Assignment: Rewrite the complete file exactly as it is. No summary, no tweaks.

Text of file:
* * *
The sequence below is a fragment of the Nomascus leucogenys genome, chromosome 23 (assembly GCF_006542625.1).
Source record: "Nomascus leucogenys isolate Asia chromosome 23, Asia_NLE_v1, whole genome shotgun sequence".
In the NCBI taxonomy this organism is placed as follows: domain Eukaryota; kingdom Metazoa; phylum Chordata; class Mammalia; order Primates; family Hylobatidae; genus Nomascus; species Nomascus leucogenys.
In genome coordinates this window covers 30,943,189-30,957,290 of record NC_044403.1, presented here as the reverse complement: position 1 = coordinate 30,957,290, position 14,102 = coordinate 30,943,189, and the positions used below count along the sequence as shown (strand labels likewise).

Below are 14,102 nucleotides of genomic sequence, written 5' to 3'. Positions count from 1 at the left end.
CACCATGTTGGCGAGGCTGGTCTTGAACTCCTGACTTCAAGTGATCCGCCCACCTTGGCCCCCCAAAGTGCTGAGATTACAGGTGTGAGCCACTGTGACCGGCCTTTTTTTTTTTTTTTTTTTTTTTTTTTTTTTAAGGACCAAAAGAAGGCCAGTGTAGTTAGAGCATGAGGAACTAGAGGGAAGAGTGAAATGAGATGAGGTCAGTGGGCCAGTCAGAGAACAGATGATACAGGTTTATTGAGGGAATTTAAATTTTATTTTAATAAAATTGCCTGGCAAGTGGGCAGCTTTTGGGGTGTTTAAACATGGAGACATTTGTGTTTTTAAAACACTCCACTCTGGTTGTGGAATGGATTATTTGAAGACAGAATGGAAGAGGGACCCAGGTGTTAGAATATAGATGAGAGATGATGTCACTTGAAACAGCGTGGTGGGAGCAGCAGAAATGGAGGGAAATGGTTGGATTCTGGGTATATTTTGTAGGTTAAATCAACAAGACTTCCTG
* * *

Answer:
The sequence below is a fragment of the Nomascus leucogenys genome, chromosome 23 (assembly GCF_006542625.1).
Source record: "Nomascus leucogenys isolate Asia chromosome 23, Asia_NLE_v1, whole genome shotgun sequence".
In the NCBI taxonomy this organism is placed as follows: domain Eukaryota; kingdom Metazoa; phylum Chordata; class Mammalia; order Primates; family Hylobatidae; genus Nomascus; species Nomascus leucogenys.
In genome coordinates this window covers 30,943,189-30,957,290 of record NC_044403.1, presented here as the reverse complement: position 1 = coordinate 30,957,290, position 14,102 = coordinate 30,943,189, and the positions used below count along the sequence as shown (strand labels likewise).

Below are 14,102 nucleotides of genomic sequence, written 5' to 3'. Positions count from 1 at the left end.
CACCATGTTGGCGAGGCTGGTCTTGAACTCCTGACTTCAAGTGATCCGCCCACCTTGGCCCCCCAAAGTGCTGAGATTACAGGTGTGAGCCACTGTGACCGGCCTTTTTTTTTTTTTTTTTTTTTTTTTTTTTTTAAGGACCAAAAGAAGGCCAGTGTAGTTAGAGCATGAGGAACTAGAGGGAAGAGTGAAATGAGATGAGGTCAGTGGGCCAGTCAGAGAACAGATGATACAGGTTTATTGAGGGAATTTAAATTTTATTTTAATAAAATTGCCTGGCAAGTGGGCAGCTTTTGGGGTGTTTAAACATGGAGACATTTGTGTTTTTAAAACACTCCACTCTGGTTGTGGAATGGATTATTTGAAGACAGAATGGAAGAGGGACCCAGGTGTTAGAATATAGATGAGAGATGATGTCACTTGAAACAGCGTGGTGGGAGCAGCAGAAATGGAGGGAAATGGTTGGATTCTGGGTATATTTTGTAGGTTAAATCAACAAGACTTCCTG